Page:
If you go to Alcoholics Anonymous, very rarely will you hear the term alcohol use disorder. “Alcoholism” is a term often used to describe someone with a severe form of alcohol dependence. Many times people use it to refer to someone who simply drinks too much. Alcoholism is more severe than simply having a bad weekend, though. Not everyone who drinks excessively develops an alcohol use disorder or becomes an alcoholic. Approximately 90% of people who drink to excessive levels will not meet the criteria for a diagnosis of AUD. Continue reading to learn the differences between problem drinking vs. alcoholism, how problem drinking can lead to addiction, the definition of alcoholism, how to cut back or seek treatment if necessary.
Not all alcohol abusers become full-blown alcoholics, but it is a big risk factor. Sometimes alcoholism develops suddenly in response to a stressful change, such as a breakup, retirement, or another loss. Other times, it gradually creeps up on you as your tolerance to alcohol increases. If you’re a binge drinker or you drink every day, the risks of developing alcoholism are greater. Treatment for alcoholism and alcohol abuse is anchored in controlling cravings and withdrawal symptoms.
Dr. Ashish Bhatt, MD explains the differences between physical dependency and addiction. Addiction encompasses both a mental and physical reliance on a given substance. The difference between addiction and dependence can be difficult to understand. Some organizations have different definitions, use the words interchangeably or even abandon both terms altogether.
Knowing as much as possible about addiction and dependence can also be a valuable tool in achieving recovery. It is also important to realize that while a dependence may be present without addiction, substance dependencies frequently lead to addiction. If you think you have a dependence or addiction, contact a treatment provider today for help. Get professional help from an online addiction and mental health counselor from BetterHelp. The United States Preventive Services Task Force recommends screening and behavioral counseling interventions to reduce alcohol misuse by adults, including pregnant women, in primary care settings.
Alcohol Abuse vs Alcoholism
Read on to learn more about the symptoms, risk factors, treatments, diagnosis, and where to get support. “If someone is clinically diagnosed with alcohol use disorder, medical detox is necessary because alcohol withdrawal can lead to seizure and possibly death,” What is the Difference Between Alcohol Abuse and Alcoholism Weinstein says. As an isolated occurrence, some of these signs are not necessarily a cause for immediate concern. But if you start to experience several of these symptoms regularly or every time you drink, there’s a chance you’re looking at alcoholism.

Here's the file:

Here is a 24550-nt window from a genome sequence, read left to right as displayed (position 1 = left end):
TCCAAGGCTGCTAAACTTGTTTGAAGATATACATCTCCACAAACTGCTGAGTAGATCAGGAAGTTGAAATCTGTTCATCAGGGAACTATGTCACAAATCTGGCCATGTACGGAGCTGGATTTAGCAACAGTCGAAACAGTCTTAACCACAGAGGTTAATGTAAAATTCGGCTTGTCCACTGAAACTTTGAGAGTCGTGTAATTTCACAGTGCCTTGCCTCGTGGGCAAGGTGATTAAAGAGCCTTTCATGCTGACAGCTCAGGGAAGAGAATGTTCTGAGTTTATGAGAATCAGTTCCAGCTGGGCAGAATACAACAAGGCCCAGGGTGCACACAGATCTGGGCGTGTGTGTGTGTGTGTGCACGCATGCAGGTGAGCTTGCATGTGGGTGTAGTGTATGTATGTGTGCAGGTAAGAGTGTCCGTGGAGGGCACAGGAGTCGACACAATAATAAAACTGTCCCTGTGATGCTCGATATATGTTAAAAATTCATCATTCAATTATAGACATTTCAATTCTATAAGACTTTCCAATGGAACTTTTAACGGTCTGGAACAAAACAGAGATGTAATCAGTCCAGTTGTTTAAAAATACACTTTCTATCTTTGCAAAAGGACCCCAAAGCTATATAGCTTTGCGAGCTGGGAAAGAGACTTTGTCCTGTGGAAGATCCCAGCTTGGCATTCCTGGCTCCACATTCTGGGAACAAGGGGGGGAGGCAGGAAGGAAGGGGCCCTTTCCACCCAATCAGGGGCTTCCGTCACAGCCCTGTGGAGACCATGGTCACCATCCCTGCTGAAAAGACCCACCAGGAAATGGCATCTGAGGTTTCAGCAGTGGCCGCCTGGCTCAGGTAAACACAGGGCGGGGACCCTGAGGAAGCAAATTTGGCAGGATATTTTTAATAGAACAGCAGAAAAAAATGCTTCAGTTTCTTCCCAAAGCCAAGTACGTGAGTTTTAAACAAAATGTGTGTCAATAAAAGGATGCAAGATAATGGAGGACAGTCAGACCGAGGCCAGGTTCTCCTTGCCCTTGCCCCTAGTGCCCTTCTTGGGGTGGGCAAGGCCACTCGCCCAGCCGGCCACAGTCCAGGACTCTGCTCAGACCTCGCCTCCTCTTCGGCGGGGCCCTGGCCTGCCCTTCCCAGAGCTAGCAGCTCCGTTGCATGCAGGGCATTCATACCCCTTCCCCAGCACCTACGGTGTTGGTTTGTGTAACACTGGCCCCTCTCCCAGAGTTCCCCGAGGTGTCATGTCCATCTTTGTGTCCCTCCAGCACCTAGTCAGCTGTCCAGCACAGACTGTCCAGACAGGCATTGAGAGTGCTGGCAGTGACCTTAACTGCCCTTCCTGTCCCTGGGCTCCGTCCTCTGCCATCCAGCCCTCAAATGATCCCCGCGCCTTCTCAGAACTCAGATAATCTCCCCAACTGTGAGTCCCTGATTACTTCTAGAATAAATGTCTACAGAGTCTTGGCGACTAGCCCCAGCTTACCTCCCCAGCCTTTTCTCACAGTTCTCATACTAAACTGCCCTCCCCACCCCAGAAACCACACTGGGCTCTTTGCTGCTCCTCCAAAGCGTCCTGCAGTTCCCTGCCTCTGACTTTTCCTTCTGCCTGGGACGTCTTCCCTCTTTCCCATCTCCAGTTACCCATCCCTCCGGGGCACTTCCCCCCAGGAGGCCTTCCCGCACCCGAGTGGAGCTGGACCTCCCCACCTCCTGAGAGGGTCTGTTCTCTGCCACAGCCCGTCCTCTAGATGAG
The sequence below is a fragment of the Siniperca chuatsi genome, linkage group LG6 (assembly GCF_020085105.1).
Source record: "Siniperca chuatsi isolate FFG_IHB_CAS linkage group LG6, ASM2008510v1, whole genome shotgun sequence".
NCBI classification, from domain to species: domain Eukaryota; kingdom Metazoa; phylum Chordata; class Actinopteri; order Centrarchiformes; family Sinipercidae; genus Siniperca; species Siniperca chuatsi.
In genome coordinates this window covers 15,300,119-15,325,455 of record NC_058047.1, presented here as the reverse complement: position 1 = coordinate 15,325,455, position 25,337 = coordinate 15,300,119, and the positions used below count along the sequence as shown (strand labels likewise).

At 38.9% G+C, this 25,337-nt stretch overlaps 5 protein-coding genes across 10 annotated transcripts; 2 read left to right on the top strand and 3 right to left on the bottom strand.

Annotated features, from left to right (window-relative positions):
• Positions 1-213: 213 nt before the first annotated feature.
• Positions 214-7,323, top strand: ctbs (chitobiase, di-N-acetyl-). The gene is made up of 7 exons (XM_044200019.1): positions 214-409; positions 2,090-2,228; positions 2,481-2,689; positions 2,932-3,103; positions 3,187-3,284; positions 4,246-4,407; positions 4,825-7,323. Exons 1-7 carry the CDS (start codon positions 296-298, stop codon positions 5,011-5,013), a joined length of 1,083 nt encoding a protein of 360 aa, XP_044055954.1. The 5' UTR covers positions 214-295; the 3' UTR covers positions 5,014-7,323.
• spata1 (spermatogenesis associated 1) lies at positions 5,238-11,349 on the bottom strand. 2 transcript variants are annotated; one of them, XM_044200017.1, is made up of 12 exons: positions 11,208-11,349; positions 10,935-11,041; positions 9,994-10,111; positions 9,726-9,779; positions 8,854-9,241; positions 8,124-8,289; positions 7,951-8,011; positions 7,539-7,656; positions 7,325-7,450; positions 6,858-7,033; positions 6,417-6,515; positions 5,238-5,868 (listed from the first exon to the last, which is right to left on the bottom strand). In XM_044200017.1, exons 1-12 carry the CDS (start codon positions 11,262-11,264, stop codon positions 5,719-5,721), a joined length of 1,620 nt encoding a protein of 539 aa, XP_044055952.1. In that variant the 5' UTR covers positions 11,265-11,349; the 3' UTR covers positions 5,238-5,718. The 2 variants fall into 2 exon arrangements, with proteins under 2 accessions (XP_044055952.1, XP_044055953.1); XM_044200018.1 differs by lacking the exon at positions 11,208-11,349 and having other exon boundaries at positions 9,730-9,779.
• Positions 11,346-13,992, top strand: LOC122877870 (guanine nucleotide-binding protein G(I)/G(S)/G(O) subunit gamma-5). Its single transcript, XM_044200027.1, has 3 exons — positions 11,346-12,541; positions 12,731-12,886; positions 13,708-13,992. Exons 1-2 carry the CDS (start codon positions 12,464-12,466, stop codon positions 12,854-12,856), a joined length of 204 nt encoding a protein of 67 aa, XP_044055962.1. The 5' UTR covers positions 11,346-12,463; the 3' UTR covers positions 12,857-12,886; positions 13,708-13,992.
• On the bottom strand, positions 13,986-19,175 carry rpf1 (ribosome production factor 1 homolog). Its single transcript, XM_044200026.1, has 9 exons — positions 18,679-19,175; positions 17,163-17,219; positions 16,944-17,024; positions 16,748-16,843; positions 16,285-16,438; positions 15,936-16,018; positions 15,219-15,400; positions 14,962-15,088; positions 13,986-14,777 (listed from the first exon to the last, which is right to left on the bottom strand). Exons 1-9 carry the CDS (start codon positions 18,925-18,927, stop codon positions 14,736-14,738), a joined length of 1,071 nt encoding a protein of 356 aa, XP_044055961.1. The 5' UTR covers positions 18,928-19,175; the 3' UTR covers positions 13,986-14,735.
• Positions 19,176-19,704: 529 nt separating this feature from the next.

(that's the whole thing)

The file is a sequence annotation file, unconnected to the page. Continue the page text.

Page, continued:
What makes a person become an alcoholic?
Research has shown that the two genes ADH1B and ALDH2, which control alcohol metabolism, are key factors in developing alcoholism along with several others. Some who do not have genetic risk factors may develop alcoholism if raised in an environment that encourages or normalizes maladaptive drinking behaviors.
Delirium tremens is a symptom of severe alcohol withdrawal that can be potentially fatal. Contact emergency services immediately if you experience symptoms such as fever, involuntary muscle contractions, seizures, delusions, hallucinations, or rapid mood swings as you withdraw from alcohol. Verywell Mind articles are reviewed by board-certified physicians and mental healthcare professionals. Medical Reviewers confirm the content is thorough and accurate, reflecting the latest evidence-based research.
Problem Drinking vs. Alcoholism
These are known as “triggers.” Something as simple as the act of driving can trigger a desire to use. These triggers set off biochemical changes in a person’s brain that strongly influence addictive behavior. Alcoholism is a specific term referring to addiction to alcohol, while drug addiction indicates a generalized condition wherein one can be addicted to any substance.